Three expert restorations
by Mark Obert-Thorn but otherwise nothing new here for the Arrau
admirer. And in truth these are disappointing readings, even
the much-praised 1939 Carnaval.
The Strauss Burleske
was recorded with the Chicago Symphony Orchestra and Désiré
Defauw in 1946. It can’t hold a candle to the 1932 Elly Ney
reading which can be found on Biddulph. Not only is Ney faster
and more rhythmically exciting but she brings a far greater
quotient of characterisation to bear. Arrau’s sounds rather
too staid and non-committal a performance, lacking the evocative
glitter that Ney finds in it – and even though she brings splashy
moments to bear they’re more than compensated for in terms of
spontaneity and verve.
The Schumann concerto
receives a disappointing reading. The original recording is
dull, Krueger is dull, the Detroit band is dull and Arrau is
dull. The recording is distant and sub-fusc and the performance
is inert, stiff and ultimately unengaging. Wind solos are recessed
sometimes to the point of inaudibility and the only compensation
lies in Arrau’s efficient-sounding mechanism – though that’s
surely not much compensation. The sense of “fancy” is also alien
to the reading – this applies to the central movement in particular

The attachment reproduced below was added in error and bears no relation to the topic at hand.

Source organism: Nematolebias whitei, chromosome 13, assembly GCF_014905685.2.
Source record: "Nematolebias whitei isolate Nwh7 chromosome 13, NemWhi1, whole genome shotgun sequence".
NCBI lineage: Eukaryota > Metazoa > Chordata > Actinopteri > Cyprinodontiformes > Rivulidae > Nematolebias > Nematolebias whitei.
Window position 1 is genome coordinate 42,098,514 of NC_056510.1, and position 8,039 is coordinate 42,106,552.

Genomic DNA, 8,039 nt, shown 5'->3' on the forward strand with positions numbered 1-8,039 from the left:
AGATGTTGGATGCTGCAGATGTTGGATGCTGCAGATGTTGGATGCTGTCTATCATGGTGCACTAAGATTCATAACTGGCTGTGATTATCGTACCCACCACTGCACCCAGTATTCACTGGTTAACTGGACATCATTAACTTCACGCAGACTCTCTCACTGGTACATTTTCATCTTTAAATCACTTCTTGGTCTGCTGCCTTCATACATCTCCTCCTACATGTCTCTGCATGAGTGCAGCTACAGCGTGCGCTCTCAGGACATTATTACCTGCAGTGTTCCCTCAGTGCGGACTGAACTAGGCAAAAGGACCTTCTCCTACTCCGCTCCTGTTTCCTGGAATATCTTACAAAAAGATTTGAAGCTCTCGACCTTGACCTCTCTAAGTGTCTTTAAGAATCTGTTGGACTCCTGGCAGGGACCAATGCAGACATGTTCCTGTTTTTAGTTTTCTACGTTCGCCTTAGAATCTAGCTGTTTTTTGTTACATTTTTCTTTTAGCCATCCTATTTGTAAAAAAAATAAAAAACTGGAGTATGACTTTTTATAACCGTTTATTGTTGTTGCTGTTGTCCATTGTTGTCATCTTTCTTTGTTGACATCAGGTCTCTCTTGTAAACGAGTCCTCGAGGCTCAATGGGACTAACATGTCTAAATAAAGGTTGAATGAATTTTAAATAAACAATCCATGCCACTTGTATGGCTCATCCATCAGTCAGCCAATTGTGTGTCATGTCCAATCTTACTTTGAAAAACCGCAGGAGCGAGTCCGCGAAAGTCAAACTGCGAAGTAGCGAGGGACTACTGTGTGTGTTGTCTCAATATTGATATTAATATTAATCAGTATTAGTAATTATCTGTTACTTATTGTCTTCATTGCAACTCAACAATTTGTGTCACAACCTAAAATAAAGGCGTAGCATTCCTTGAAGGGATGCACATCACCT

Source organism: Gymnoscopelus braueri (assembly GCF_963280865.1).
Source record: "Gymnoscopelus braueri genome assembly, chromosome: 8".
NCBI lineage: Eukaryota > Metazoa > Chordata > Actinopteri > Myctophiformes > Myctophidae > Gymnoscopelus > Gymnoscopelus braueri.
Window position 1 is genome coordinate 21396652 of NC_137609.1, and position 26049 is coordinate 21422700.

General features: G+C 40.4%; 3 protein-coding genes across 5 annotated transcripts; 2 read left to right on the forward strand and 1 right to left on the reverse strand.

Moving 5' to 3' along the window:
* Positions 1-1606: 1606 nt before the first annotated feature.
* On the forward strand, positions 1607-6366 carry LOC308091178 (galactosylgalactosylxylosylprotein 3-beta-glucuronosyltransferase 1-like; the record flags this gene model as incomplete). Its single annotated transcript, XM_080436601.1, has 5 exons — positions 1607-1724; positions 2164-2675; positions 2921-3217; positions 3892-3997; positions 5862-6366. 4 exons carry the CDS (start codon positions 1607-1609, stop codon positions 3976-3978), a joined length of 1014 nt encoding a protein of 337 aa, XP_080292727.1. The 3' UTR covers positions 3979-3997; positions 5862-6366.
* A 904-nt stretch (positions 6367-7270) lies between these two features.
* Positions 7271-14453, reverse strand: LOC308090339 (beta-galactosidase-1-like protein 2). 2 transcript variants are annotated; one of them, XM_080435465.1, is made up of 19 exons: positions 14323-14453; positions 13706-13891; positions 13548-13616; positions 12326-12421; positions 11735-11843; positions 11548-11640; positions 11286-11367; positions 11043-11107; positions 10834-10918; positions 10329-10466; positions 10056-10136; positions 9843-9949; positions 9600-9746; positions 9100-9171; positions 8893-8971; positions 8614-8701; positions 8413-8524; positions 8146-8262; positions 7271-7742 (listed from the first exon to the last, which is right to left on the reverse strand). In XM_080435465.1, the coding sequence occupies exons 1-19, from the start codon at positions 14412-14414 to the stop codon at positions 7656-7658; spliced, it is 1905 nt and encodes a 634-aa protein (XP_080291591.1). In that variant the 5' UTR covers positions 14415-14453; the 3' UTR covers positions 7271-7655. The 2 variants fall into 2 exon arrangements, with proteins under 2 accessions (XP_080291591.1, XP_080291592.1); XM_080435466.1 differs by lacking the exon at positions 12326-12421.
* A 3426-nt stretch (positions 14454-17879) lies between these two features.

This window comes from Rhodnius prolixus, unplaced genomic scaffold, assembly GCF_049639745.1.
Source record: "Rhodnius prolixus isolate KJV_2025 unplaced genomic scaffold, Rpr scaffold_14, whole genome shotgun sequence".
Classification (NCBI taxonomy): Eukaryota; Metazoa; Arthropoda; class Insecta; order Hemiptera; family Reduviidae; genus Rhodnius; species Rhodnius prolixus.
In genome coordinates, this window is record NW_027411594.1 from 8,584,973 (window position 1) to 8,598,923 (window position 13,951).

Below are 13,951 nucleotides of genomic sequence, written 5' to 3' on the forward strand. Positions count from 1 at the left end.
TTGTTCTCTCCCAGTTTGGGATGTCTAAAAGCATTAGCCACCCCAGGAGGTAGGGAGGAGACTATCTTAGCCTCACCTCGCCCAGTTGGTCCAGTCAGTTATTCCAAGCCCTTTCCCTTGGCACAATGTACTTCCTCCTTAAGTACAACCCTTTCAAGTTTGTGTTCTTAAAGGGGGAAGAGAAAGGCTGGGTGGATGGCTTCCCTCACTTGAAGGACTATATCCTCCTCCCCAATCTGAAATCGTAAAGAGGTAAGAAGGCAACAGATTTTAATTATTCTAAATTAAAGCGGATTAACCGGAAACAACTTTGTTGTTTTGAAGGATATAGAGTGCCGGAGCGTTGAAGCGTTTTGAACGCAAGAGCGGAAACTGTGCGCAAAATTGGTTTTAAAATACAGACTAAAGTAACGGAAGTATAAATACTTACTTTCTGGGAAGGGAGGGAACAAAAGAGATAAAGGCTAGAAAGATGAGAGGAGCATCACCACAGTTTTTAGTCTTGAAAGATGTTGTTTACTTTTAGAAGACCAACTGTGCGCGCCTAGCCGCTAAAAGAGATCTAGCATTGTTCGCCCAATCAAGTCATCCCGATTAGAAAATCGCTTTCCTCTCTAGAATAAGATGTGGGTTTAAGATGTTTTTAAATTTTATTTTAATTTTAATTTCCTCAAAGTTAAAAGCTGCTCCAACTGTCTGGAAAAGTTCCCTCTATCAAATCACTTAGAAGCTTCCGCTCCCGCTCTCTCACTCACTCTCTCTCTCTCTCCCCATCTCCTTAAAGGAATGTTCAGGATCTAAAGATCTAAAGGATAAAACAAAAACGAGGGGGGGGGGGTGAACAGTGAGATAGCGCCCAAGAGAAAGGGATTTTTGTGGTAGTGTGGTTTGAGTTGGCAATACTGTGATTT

– and the finale is lumpen. Having just listened to a 1951 Gieseking
broadcast of the work with Günter Wand in Cologne [Medici MM017-2]
makes one all too aware how prosaic this Detroit affair really
As for the recording of Schumann’s Carnaval,
made on 3-4 April 1939, I have very mixed feelings. The Préamble
is very combustible with tempo extremes built in, Pierrot choppy
and mannered, like a hobbled march. Arlequin by contrast is
simply too fast and unstable for comfort. I liked the Valse
noble but Eusebius – what was Arrau thinking of? – is indolent
and woefully undercharacterised. He does seem from here on to
respond rather better but there are still as many ups as there
are downs. Papillons is rushed through, Chiarina over excited
with hyper-rubati that simply call attention to themselves,
whereas Chopin is quite beautiful. Paganini is expertly judged,
not too much showing off, Promenade fine and if he uses less
pedal than seems to me ideal in the final Davidsbündler movement
it’s still a fine ending.
Carnaval has been transferred on Pearl GEMS0070
– a two-disc set; Marston has also reissued it in their two-disc
celebration of the pianist’s pre-war recordings [Marston 52023-2].
The Pearl has the usual ration of shellac crackle; the Marston
is a touch more open at the top than this Naxos but preserves
more shellac hiss.
One for the Arrau collector.